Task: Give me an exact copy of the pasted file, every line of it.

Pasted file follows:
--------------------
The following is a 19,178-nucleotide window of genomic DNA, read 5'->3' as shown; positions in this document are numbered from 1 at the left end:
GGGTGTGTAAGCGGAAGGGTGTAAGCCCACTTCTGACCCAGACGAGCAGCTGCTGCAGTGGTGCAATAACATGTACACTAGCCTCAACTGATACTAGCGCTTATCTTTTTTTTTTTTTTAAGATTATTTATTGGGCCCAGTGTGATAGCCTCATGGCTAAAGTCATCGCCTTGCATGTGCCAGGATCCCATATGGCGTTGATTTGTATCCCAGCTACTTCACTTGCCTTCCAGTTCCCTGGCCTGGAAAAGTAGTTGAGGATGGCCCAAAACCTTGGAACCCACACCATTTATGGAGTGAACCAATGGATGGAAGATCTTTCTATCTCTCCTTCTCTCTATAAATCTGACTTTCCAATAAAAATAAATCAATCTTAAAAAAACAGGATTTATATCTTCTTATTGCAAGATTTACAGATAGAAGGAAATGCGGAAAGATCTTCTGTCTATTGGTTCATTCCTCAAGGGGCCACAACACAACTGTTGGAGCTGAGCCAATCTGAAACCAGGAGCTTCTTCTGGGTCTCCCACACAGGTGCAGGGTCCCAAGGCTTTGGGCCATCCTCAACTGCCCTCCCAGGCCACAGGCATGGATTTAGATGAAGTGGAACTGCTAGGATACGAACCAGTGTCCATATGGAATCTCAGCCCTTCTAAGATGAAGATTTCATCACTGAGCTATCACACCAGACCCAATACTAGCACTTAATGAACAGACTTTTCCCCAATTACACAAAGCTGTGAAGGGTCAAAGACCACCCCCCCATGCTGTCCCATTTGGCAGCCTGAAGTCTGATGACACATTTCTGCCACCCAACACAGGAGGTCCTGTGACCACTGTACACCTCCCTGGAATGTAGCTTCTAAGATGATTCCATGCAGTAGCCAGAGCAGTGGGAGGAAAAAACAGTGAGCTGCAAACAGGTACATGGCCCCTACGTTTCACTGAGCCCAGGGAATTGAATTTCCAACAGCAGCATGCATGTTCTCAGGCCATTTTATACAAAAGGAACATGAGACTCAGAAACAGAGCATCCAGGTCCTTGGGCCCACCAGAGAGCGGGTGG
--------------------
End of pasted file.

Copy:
The following is a 19,178-nucleotide window of genomic DNA, read 5'->3' as shown; positions in this document are numbered from 1 at the left end:
GGGTGTGTAAGCGGAAGGGTGTAAGCCCACTTCTGACCCAGACGAGCAGCTGCTGCAGTGGTGCAATAACATGTACACTAGCCTCAACTGATACTAGCGCTTATCTTTTTTTTTTTTTTAAGATTATTTATTGGGCCCAGTGTGATAGCCTCATGGCTAAAGTCATCGCCTTGCATGTGCCAGGATCCCATATGGCGTTGATTTGTATCCCAGCTACTTCACTTGCCTTCCAGTTCCCTGGCCTGGAAAAGTAGTTGAGGATGGCCCAAAACCTTGGAACCCACACCATTTATGGAGTGAACCAATGGATGGAAGATCTTTCTATCTCTCCTTCTCTCTATAAATCTGACTTTCCAATAAAAATAAATCAATCTTAAAAAAACAGGATTTATATCTTCTTATTGCAAGATTTACAGATAGAAGGAAATGCGGAAAGATCTTCTGTCTATTGGTTCATTCCTCAAGGGGCCACAACACAACTGTTGGAGCTGAGCCAATCTGAAACCAGGAGCTTCTTCTGGGTCTCCCACACAGGTGCAGGGTCCCAAGGCTTTGGGCCATCCTCAACTGCCCTCCCAGGCCACAGGCATGGATTTAGATGAAGTGGAACTGCTAGGATACGAACCAGTGTCCATATGGAATCTCAGCCCTTCTAAGATGAAGATTTCATCACTGAGCTATCACACCAGACCCAATACTAGCACTTAATGAACAGACTTTTCCCCAATTACACAAAGCTGTGAAGGGTCAAAGACCACCCCCCCATGCTGTCCCATTTGGCAGCCTGAAGTCTGATGACACATTTCTGCCACCCAACACAGGAGGTCCTGTGACCACTGTACACCTCCCTGGAATGTAGCTTCTAAGATGATTCCATGCAGTAGCCAGAGCAGTGGGAGGAAAAAACAGTGAGCTGCAAACAGGTACATGGCCCCTACGTTTCACTGAGCCCAGGGAATTGAATTTCCAACAGCAGCATGCATGTTCTCAGGCCATTTTATACAAAAGGAACATGAGACTCAGAAACAGAGCATCCAGGTCCTTGGGCCCACCAGAGAGCGGGTGG